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Gore Vidal’s L.A. Story
Gore Vidal didn’t return willingly to Los Angeles. The ill health of longtime partner Howard Auster was the inescapable element that forced the sale of their incomparable villa, La Rondinaia, in the Amalfi community of Ravello. They left behind the exquisite terraces lined with lemon trees, the incredible allee that gives Ravello its enchanted signature, the village church embellished with Byzantine artistry to move back into the Hollywood Hills house (an Outpost address, no less) that Vidal had bought four decades before and abandoned to renters. It was 2003 and Auster needed to be near medical specialists. Within a year, Auster was dead.
While Vidal pined for Italy and the Ravello mansion—“There are so many ugly houses, why get one of them?” he told writer Andrew Myers of La Rondinaia—his own declining health kept him in L.A. He repopulated the Outpost Drive house, which had been rented by folks like Nicolas Cage (who put solar panels on the roof) and others not so appreciative of the house’s charms, with his vast collection of paintings and antique furniture. It seemed to Myers, as he chatted with Vidal about the house for “Casa Vidal,” a feature in Los Angeles, that the novelist, essayist, playwright, and onetime politician had at long last developed a certain fondness for the place. “It’s how much blood you put in a house that matters,” Vidal told Myers, an apparent reference to the masterful restoration by L.A. conservator Zoltan Papp that brought the exterior and interior back to Vidal standards.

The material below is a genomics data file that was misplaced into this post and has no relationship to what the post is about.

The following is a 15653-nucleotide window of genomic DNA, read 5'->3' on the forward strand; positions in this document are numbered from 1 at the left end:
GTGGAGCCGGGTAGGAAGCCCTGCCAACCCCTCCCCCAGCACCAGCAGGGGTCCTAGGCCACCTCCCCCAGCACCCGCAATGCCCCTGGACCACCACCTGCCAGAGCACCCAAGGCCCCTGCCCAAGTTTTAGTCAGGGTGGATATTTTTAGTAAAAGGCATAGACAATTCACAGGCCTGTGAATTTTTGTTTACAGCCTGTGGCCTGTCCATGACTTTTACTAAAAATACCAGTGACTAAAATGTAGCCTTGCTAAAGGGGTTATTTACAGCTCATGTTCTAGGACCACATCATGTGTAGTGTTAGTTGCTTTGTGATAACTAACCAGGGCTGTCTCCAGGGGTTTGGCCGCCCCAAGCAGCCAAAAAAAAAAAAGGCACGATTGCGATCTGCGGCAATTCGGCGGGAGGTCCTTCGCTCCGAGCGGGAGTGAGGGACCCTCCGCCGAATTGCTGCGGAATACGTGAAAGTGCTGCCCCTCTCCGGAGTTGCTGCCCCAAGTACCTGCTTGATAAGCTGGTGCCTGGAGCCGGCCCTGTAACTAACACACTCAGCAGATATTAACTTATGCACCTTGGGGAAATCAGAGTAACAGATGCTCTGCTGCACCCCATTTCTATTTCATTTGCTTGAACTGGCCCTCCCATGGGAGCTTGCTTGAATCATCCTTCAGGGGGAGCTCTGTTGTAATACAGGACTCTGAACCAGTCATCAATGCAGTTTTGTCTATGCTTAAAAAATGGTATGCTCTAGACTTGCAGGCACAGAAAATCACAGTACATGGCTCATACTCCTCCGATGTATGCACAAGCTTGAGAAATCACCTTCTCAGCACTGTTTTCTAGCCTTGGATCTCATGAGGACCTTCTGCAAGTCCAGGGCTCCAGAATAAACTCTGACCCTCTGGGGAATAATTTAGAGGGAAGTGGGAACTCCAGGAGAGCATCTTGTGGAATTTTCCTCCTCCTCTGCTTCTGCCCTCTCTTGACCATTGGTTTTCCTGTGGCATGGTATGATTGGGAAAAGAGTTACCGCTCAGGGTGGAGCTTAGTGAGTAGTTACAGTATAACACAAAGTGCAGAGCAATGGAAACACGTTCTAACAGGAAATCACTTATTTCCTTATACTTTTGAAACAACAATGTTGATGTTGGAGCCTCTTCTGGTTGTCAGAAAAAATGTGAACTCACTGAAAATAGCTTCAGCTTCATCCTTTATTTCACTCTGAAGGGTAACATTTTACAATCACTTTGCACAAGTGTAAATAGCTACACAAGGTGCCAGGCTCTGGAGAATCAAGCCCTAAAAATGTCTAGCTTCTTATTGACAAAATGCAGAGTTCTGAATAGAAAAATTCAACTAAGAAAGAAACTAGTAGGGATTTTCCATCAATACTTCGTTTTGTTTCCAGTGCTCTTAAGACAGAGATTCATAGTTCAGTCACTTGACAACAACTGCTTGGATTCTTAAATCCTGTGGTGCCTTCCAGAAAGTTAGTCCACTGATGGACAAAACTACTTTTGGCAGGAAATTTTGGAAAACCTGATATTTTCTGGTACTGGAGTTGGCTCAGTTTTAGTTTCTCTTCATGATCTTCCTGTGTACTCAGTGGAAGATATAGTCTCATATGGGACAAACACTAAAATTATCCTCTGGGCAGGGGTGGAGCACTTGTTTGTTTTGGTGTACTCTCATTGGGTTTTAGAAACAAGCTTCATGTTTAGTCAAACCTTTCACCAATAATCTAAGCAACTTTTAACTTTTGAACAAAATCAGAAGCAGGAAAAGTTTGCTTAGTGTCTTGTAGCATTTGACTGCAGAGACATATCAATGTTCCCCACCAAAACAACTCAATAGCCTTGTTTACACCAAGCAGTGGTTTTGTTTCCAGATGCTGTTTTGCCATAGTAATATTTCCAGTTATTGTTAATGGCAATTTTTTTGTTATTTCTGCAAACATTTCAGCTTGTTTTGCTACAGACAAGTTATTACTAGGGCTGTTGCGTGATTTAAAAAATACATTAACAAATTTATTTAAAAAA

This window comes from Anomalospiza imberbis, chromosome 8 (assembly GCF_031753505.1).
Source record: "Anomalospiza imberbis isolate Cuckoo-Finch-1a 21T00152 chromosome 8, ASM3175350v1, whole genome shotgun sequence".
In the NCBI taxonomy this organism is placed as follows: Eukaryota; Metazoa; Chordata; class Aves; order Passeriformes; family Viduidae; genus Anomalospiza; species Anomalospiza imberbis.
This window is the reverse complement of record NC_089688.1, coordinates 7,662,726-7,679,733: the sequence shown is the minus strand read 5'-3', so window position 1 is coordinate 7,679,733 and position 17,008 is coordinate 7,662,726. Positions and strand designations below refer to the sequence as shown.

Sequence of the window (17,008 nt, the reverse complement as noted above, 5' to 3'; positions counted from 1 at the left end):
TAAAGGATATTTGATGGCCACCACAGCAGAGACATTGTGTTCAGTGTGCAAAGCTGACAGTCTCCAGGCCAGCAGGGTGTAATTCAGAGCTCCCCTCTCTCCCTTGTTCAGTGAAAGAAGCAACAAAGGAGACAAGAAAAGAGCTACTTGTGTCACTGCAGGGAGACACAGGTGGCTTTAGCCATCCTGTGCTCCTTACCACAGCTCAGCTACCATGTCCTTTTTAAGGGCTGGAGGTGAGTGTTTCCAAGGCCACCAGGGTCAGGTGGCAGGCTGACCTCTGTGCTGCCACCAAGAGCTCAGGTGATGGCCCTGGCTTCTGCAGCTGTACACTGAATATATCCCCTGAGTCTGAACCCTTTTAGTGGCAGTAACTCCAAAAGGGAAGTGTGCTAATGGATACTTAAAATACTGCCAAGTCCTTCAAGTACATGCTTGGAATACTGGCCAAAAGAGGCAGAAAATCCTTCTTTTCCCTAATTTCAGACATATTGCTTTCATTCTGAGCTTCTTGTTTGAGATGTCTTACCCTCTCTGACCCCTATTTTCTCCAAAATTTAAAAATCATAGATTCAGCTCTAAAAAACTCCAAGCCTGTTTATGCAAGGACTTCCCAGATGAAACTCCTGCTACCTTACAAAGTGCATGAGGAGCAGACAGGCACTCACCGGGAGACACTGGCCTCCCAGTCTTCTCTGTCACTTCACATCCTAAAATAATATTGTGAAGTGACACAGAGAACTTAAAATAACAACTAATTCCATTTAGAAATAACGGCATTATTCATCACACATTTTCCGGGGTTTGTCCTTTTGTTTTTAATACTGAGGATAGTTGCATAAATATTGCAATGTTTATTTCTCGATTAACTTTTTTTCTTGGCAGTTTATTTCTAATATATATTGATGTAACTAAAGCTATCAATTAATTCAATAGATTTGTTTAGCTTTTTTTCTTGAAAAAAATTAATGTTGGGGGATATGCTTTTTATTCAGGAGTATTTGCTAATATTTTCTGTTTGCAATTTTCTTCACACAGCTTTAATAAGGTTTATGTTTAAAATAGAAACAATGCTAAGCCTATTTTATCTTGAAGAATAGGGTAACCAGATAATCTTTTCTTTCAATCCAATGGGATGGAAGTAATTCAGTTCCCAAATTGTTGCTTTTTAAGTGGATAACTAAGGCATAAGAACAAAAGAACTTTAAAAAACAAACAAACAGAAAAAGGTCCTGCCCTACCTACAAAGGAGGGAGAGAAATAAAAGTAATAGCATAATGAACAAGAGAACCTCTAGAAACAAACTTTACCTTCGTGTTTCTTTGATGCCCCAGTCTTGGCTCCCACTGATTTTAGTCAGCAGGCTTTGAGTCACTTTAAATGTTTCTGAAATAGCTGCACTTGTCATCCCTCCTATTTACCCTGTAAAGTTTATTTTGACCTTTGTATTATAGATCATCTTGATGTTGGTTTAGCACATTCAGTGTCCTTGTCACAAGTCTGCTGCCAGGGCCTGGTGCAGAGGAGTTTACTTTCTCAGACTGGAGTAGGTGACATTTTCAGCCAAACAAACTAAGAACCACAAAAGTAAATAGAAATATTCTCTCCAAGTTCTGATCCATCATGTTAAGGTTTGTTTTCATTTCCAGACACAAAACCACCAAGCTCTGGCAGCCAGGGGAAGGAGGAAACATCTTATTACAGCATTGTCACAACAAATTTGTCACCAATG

From the house, bedecked with the memorabilia from a lifetime of mixing with political, film, literary, and real-life royalty, Vidal mounted a Broadway revival of his 1960 play, The Best Man. His health kept him from attending its premiere this year, nor would he live to see its final performance, scheduled next month. In the final weeks of the house’s restoration last year, as the last touches were also put on The Best Man, Vidal would spend many afternoons and more than a few nights at his beloved Beverly Hills Hotel. The noise of the workmen often drove him from the bed he had set up in his art-filled living room, the better to be near the fireplace and avoid the stairs of the two-story Spanish Colonial Revival house. Many other days were spent in New York casting the play, yet he happily returned to the house, though he still had mixed feelings about L.A. He had been lured from his East Coast roots by the film industry, in which he famously toiled before leaving for Italy. “Of all cities, the one where you can most think yourself into somewhere else is L.A.,” Vidal told Myers. “It’s waiting to be invented. It’s to be made up.”
Photograph courtesy Wikipedia